The governance gene tormenting family businesses

Family businesses employ half of the Australian workforce and can be paragons of productivity and workplace happiness. But governance remains an Achilles heel.

The soap opera of Gina Rinehart’s legal battles with her children is emblematic of the challenges now facing Australia’s family businesses. The Rinehart saga captures a story that comes up time and time again in many a family business: retirement plans on permanent hold, succession planning setting off purgative battle scenes and governance that leaves you feeling you’ve just been knifed. As Tolstoy reminded us in that first line of Anna Karenina, every unhappy family is unhappy in its own way.

It’s a problem ignored by business schools, management books and the mainstream media. Their focus is on listed companies yet two out of every three businesses in Australia are owned and run by families. Go figure!

Indeed, just about all of us have worked for a family business at some stage of our lives. Family businesses employ at least half the Australian workforce.

And for all the focus on listed entities, it’s worth remembering that some of the largest companies in the world are run and owned by family members. Publicly traded family businesses include Berkshire Hathaway, Wal-Mart and News Corporation.

They are carrying on a tradition going back to the Rothschilds, the dynasty founded by a coin dealer from Frankfurt who sent his sons throughout Europe to establish banks. Until the Second World War, only Rothschild family members could become partners in the business.

Family businesses are a unique management proposition. According to a famous 2003 study by Ronald Anderson and David Reeb, family owned businesses outperformed non-family businesses including listed companies. There are good reasons why blood is thicker than conventional competitive advantage. First, there are no restive investors to appease. Family businesses also have closer relationships to their suppliers and customers. Talk to the chief executive of most listed companies about their suppliers, ask them who their customers are, and they’ll refer the question to one of their departments. Talk to the chief executive of a family business and he’ll rattle them off from the top of his head. Family businesses also respond faster. And most importantly, they tend to maintain longer investment horizons than other shareholders. Finally, the family’s welfare is closely tied to firm performance. That gives them a strong incentive to monitor professional non-family managers. Free riders tend to last about 10 minutes in family businesses.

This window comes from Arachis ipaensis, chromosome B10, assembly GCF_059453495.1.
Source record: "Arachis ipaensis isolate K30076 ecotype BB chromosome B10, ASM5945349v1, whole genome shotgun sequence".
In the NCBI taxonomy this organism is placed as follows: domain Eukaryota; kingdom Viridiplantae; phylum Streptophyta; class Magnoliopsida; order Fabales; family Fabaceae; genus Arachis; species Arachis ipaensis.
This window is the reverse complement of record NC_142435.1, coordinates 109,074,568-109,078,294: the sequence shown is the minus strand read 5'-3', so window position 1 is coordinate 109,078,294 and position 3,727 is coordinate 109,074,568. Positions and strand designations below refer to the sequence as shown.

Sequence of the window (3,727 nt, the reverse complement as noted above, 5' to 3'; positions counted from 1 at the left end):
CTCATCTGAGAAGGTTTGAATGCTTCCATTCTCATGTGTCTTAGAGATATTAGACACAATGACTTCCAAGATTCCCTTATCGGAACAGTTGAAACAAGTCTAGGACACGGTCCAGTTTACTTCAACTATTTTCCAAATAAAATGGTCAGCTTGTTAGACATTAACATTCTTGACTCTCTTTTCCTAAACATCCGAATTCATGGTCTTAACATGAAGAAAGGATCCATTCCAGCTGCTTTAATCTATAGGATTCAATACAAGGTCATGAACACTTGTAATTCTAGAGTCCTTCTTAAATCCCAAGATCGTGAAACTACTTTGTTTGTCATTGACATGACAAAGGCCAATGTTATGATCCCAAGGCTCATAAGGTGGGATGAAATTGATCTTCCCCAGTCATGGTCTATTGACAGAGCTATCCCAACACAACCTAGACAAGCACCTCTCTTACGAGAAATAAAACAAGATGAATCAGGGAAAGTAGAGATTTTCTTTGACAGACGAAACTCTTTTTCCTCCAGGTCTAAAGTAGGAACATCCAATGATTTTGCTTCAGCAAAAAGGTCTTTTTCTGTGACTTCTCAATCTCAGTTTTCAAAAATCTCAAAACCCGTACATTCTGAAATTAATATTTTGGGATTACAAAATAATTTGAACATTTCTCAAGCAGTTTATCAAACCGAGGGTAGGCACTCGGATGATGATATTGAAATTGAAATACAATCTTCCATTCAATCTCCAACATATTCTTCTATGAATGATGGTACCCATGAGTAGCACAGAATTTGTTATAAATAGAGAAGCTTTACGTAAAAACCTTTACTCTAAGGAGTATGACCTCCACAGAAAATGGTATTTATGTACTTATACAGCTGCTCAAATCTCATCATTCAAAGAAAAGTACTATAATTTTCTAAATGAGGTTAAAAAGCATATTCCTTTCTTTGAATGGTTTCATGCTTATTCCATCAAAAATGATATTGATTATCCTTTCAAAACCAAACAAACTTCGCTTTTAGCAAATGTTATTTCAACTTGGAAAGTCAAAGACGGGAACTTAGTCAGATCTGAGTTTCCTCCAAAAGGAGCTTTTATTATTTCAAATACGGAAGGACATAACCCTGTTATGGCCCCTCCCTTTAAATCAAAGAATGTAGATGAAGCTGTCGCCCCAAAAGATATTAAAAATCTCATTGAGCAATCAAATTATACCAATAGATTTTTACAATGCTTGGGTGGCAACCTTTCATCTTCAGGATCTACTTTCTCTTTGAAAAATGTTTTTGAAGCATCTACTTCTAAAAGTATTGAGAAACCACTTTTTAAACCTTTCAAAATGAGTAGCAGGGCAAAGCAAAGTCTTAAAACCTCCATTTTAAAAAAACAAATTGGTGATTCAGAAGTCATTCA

Still, all the data suggests family businesses have profound issues of governance and succession. It helps explain why some studies have found that only 11 per cent make it through to the third generation. And for those that get through to the fourth generation, it can be a completely different business from how it started out. Four generations in, there might be so many family members that ownership could be splintered. In these cases, they would be looking to diversify rather than keep everything in the family basket. In these situations, it would be a less a matter of 'ownership' and more about 'investment'.